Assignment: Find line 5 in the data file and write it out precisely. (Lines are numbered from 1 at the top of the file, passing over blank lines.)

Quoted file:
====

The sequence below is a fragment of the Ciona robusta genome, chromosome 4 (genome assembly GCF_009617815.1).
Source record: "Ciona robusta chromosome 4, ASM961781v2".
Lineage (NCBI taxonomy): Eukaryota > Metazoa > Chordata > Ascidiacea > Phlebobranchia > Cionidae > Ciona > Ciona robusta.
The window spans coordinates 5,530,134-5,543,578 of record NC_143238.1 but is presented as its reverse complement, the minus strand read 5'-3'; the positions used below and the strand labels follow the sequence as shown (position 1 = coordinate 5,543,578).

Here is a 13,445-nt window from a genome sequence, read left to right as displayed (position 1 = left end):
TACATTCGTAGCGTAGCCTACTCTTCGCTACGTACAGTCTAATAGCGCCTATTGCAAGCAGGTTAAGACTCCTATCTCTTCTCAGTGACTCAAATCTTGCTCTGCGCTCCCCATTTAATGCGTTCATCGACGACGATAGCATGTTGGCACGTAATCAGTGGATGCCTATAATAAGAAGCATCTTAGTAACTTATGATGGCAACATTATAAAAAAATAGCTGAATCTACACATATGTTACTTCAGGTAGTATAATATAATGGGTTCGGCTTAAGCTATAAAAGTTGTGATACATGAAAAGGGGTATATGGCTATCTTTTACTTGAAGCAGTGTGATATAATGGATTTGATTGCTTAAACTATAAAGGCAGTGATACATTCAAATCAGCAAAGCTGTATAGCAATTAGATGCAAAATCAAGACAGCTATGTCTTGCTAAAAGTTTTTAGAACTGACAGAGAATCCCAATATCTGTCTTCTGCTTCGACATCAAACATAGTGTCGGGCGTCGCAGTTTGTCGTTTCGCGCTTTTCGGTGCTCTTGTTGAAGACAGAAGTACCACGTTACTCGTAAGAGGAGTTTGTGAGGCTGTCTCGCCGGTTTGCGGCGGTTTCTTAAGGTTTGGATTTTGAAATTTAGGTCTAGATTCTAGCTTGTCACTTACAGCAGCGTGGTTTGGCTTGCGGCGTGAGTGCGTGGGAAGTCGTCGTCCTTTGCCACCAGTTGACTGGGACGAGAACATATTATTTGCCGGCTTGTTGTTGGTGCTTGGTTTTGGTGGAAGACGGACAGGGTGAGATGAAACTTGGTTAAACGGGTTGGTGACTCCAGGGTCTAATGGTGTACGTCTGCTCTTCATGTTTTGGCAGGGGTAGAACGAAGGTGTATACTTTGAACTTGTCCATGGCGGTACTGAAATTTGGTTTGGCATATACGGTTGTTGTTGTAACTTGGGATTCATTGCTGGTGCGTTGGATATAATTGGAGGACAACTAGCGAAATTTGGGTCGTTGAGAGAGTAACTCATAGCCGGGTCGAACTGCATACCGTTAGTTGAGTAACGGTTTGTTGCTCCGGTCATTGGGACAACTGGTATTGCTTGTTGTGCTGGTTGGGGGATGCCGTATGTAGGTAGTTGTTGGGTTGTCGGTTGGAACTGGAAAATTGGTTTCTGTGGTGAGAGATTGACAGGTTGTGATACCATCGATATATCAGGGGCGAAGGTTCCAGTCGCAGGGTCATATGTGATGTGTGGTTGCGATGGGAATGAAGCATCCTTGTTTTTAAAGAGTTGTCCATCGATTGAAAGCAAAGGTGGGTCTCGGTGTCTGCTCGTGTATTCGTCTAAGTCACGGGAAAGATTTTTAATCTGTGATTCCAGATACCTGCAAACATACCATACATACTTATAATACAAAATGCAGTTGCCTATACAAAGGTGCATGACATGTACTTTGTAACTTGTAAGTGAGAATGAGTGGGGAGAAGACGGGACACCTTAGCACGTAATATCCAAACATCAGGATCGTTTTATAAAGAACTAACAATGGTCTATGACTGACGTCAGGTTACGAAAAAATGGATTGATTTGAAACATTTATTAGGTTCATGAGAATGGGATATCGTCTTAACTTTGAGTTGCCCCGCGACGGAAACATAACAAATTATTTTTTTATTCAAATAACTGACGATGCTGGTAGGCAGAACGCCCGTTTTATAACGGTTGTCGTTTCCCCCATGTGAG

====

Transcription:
Here is a 13,445-nt window from a genome sequence, read left to right as displayed (position 1 = left end):